The man—Terrance Finley—skidded a couple feet, curled in on himself, then began a scrambling effort to rise. He almost made it. It was a good effort for a fifty-three year old who practiced contract law and whose preferred leisure-time activity was online D&D campaigns.
But his attacker was younger, faster, and infinitely meaner. He kicked Finley in the head and the father of three went down hard on his back. In the blink of an eye, the assailant swiped grotesque claws across his belly, opening wounds that bled black on the security footage.
Nadia made a tiny noise and looked away.
Stopping the feed, Calvin leaned in and squinted, trying to bring the footage into some kind of usable focus. “Is that a tattoo on the attacker’s arm?”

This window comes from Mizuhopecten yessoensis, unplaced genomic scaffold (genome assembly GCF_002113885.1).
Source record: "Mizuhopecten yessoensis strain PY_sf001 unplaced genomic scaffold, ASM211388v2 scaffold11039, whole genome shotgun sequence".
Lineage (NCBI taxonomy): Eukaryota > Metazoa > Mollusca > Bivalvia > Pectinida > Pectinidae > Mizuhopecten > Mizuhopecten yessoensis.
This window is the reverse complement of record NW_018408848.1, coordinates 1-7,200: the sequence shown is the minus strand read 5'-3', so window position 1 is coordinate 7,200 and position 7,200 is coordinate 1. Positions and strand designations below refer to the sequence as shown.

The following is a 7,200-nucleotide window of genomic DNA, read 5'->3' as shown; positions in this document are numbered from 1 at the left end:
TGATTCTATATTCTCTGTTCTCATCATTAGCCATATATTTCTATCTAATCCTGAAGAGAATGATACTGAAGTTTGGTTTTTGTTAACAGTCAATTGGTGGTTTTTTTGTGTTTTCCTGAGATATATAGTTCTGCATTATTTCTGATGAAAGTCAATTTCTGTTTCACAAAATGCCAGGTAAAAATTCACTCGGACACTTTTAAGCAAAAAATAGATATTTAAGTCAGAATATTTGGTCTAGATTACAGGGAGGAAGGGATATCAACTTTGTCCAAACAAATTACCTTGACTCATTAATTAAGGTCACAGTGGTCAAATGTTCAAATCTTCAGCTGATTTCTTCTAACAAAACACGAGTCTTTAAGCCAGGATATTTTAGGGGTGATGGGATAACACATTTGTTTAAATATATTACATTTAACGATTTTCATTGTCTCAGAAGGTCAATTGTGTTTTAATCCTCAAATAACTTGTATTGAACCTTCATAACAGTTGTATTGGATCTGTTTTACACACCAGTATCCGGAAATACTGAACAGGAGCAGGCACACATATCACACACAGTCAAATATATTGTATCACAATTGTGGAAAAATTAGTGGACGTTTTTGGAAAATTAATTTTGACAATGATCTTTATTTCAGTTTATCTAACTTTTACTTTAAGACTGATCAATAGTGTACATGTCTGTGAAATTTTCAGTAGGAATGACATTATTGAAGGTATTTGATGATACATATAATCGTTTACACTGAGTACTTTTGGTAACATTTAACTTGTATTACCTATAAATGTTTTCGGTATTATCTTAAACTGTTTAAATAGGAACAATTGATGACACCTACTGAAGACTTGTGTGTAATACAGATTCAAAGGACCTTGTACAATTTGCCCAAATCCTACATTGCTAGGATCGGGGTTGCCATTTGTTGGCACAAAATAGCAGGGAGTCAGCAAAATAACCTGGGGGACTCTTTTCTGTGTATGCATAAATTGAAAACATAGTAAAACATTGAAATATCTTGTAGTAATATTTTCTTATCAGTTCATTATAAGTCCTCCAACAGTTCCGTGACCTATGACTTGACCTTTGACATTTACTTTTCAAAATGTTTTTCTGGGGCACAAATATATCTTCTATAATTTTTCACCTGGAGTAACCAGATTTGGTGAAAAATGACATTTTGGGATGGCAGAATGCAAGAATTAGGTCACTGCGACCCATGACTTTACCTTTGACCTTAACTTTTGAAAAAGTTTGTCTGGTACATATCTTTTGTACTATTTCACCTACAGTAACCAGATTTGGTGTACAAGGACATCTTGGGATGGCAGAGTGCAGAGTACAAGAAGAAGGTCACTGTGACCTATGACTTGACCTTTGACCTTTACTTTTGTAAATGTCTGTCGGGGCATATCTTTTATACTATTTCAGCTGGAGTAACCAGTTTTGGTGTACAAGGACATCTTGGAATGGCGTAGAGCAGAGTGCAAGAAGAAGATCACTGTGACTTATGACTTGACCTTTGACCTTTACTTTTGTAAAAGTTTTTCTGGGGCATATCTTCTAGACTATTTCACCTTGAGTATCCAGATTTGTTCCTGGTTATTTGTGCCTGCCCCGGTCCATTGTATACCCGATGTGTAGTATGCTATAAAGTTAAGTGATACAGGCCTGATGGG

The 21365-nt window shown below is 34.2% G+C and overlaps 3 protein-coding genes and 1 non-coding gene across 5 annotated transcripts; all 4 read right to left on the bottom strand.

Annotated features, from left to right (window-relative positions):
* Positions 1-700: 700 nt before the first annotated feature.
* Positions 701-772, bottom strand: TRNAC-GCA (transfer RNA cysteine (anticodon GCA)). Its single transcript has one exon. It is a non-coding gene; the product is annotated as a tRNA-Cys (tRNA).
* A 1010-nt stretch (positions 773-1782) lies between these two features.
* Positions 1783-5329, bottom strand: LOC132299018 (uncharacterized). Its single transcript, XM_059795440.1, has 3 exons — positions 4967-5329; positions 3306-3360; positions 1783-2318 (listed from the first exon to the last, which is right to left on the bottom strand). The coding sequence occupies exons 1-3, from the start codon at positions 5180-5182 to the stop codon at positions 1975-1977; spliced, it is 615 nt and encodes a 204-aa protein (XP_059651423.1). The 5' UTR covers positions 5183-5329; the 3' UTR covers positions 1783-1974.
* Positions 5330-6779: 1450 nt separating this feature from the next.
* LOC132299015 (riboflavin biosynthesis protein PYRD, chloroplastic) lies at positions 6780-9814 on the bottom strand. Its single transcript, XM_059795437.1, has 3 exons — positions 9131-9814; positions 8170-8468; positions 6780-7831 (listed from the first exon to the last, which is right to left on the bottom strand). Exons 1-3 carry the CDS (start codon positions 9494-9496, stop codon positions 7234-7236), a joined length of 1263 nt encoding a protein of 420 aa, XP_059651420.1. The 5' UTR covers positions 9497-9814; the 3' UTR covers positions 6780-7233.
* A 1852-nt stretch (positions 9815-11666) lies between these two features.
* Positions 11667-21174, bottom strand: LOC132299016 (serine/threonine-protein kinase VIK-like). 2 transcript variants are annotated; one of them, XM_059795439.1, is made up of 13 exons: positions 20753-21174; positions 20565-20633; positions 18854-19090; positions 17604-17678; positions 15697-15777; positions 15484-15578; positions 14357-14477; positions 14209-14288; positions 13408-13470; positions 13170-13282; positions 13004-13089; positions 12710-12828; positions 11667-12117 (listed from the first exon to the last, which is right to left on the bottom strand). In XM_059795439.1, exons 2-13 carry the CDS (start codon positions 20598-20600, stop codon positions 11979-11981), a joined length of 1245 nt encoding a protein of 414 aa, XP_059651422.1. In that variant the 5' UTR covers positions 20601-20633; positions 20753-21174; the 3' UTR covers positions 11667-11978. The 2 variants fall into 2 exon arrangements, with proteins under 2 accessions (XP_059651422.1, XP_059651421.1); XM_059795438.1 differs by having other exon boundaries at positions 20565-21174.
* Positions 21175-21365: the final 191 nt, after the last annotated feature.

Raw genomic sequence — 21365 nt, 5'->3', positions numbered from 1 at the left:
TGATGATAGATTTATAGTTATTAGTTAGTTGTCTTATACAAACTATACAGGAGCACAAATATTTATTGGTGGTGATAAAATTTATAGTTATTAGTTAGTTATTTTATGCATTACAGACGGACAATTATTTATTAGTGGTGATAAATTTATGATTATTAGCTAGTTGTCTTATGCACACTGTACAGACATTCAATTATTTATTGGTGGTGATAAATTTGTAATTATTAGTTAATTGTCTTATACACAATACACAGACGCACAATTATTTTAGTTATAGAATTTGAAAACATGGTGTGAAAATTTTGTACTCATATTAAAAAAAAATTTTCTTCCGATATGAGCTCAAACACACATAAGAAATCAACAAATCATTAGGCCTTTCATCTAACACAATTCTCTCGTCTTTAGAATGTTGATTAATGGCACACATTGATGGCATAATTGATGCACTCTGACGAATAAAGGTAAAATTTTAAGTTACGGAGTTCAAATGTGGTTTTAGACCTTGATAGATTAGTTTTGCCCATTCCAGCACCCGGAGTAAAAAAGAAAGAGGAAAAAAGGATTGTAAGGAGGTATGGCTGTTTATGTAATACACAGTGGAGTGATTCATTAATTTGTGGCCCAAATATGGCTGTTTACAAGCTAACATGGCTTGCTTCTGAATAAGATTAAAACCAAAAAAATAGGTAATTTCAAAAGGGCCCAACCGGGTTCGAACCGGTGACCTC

Beth reached forward and played with the screen’s settings until she’d zoomed in on the area that had caught his attention. “Hard to say, but it looks like it.” She put her phone next to the vehicle’s in-dash screen. “Here’s Randy Wayne’s tattoo from his last arrest report. Could be a match.”
Wayne, the werewolf they suspected of slicing up Terrance Finley and leaving him for dead outside a strip-mall dumpster corral, had a whole mess of ink on his right forearm. The photo’s alt text read: first layer a word in cursive script—possibly “Janice”— later superimposed with image of a sun with wings [?], and subsequently with stylized vines, possibly morning glory but detail lacking/inaccurate.
A real riddle wrapped in a mystery inside an enigma, their Randy.
In the luxurious quiet of his electric Range Rover, Calvin studied the two images side-by-side. “The size and shape are consistent. Between this and the scent evidence, I’ve got enough to justify confronting Wayne. And if I find out he did this…”
Well, Randy Wayne’s life would change irrevocably. Today.
And so would Calvin’s.
Nothing to Fear